Its like T20 cricket except that you score runs as in rounders, the bowler can throw it, every ball has to be a full toss outside off stump and the only shot allowed is a cross-bat slog in front of square.
Can’t believe you can’t cut it past point. Bloody ripoff.
Heh, rounders. My mum played that when she was at school in the 50s.
Hitch was right: Religion literally poisons every freakin’ thing it touches.
What a bunch of jackasses. It’s just pathetic.
Well…I kind of like the cover. Art is in the eye of the beholder but IMO its an amusing play on religious imagery. So in this case, Hinduism is responsible for the joke, and the poisoning of the joke. IMO what would be best is if we could figure our way to a world that contains Hindu God social commentary covers, Jesus n’Mo, cartoons, and Allelujah choruses but leaving out the arrest warrants for blasphemy or hurt feelings.
I’m not referring to the artwork. I’m referring to the complaint and the complainant.
Then there’s the other extreme — at least one English journalist was upset that a member of the English cricket team has a beard–
There was one Australian batsman who used to scratch a small cross in the ground, and nop one complained about that, even though it could have potentially caused some difficulties for others (too complicated to go into!)
Plenty of Sri Lanka players could be seen crossing themselves in their recent (excellent) defeat of England. This journalist said nothing about that either…
Ugh that is terrible that the journalist wrote that. Like the player should give up his religion!
Ali had his revenge though by scoring a century in the next Test …..
Yep, looks like a useful player too, or could be if his various talents are utilized – far from guaranteed in the current set up!
I should perhaps note in fairness, that it’s probably easier for for those with non-Anglo Saxon surnames to get a game in England than in Australia (where I grew up).
As long as he carries on playing for my team ( Worcs ) ….
Really? Very surprised…
Very surprised in relation to…???
(If it’s surprise that someone who grew up in Australia would praise a pommie cricketer, then join the club. I’m a bit shocked at it myself.)
Cricket IS the national religion of India ! Seriously. It is one of the main glues holding a very disparate country together.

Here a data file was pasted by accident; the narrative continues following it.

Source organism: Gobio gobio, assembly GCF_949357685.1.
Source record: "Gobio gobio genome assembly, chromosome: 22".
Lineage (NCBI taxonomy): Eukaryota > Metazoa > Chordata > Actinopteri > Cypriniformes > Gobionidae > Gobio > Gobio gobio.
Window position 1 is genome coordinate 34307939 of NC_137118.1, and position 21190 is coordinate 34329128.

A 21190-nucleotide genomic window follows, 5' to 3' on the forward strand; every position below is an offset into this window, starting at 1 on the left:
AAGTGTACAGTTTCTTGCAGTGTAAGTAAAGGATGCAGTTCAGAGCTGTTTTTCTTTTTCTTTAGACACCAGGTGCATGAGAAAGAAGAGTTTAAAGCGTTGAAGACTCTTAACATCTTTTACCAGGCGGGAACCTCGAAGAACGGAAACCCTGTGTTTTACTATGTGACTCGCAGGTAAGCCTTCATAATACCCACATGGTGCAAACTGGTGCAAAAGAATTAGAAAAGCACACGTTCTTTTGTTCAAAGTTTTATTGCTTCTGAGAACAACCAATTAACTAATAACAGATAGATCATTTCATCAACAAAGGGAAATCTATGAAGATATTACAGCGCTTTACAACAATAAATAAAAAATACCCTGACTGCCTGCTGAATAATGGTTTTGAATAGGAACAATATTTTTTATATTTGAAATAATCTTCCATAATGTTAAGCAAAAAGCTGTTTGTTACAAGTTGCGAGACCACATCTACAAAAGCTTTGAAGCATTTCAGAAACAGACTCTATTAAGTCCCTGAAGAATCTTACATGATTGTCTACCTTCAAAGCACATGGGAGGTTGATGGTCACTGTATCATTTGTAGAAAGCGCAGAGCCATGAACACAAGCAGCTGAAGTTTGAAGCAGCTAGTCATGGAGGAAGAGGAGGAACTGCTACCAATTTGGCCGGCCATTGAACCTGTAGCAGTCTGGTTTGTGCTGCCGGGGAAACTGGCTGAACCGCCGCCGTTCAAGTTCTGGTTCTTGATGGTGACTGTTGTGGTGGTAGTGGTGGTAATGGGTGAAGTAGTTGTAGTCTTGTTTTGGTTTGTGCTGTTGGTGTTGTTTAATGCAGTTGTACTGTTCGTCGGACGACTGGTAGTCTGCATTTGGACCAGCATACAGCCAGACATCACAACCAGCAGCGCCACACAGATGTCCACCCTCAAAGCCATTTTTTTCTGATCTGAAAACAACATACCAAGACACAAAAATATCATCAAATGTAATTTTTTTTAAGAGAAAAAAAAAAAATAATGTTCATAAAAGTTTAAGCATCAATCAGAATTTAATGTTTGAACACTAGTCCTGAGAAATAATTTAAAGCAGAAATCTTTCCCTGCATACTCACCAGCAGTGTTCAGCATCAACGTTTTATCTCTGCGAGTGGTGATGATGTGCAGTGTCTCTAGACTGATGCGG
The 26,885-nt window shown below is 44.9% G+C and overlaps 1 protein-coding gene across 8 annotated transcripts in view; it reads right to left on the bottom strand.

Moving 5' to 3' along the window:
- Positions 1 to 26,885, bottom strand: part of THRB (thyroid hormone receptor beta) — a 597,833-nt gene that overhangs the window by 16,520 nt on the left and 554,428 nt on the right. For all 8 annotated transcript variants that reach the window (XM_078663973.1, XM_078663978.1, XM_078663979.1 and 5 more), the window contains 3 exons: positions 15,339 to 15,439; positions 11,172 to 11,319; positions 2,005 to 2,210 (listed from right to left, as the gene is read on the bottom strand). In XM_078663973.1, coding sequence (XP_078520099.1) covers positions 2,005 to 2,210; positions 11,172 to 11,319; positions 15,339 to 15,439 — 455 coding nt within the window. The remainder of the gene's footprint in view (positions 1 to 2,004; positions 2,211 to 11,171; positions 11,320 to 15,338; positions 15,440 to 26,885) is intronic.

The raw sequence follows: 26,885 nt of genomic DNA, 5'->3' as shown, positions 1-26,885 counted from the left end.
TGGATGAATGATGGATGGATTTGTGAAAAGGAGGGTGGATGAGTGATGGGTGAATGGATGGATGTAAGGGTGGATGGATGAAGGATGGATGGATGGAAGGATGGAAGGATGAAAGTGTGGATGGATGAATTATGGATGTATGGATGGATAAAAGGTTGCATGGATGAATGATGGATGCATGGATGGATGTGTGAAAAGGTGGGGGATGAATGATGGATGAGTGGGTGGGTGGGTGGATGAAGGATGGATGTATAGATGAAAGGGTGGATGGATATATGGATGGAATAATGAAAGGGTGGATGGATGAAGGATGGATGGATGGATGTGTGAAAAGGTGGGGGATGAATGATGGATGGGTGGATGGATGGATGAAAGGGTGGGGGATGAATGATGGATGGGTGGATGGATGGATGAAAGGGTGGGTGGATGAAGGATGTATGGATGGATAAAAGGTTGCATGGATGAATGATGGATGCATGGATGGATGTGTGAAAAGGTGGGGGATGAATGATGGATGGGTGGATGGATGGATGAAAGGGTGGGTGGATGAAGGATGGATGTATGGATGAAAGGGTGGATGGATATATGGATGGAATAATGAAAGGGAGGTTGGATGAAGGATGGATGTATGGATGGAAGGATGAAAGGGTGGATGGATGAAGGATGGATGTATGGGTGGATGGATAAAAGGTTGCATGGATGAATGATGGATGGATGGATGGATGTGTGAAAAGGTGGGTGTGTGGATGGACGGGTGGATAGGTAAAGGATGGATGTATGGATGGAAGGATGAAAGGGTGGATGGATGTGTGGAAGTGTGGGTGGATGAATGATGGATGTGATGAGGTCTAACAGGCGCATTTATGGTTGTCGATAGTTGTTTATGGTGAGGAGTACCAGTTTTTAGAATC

Much like American football over here.
As a Christian (English so OK on evolution) this may explain why I loath cricket. I suffered it at school seeing no point dressing up in white just to roll in the grass. I do not even know who England are playing this summer
This is why a properly secular government is needed in India: because then, there’d be no excuse for petty laws like any against blasphemy.
“Offended” religious people are as unimpressive to me as unrepentant arachnophobes: they should get therapy to control themselves or otherwise just grow up. Most spiders can’t kill you or hurt you, and blasphemy is harmless. Get over it.
Cricket is the second most popular sport in the world after soccer.
Especially with corrupt bookies and punters betting on things like the next no-ball or whether a six will be scored in an over.
If Australians are ever forced to choose between sport and religion, religion will certainly lose. Sport IS the religion of most Australians.
I think I agree. My sample size might be small and somewhat biased, but literally everybody I know would rather go to a game of anything than go to church. And that includes the religious people.
This is a very sad trend that is happening a lot of late. Many people who were generally religiously indifferent seem to be slowly becoming sensitive to “Hindu” causes. See the controversy over the famous Muslim painter, MF Hussain’s portrayal of another Hindu God, a line drawing that provoked so much anger that he had to get into a self-imposed exile to live in peace. Quite ridiculous and unnecessary, and not even supported by whatever tenets one can gather, if they’d like to give the impression of a Hindu”ism” as one coherent religious faith. Tch.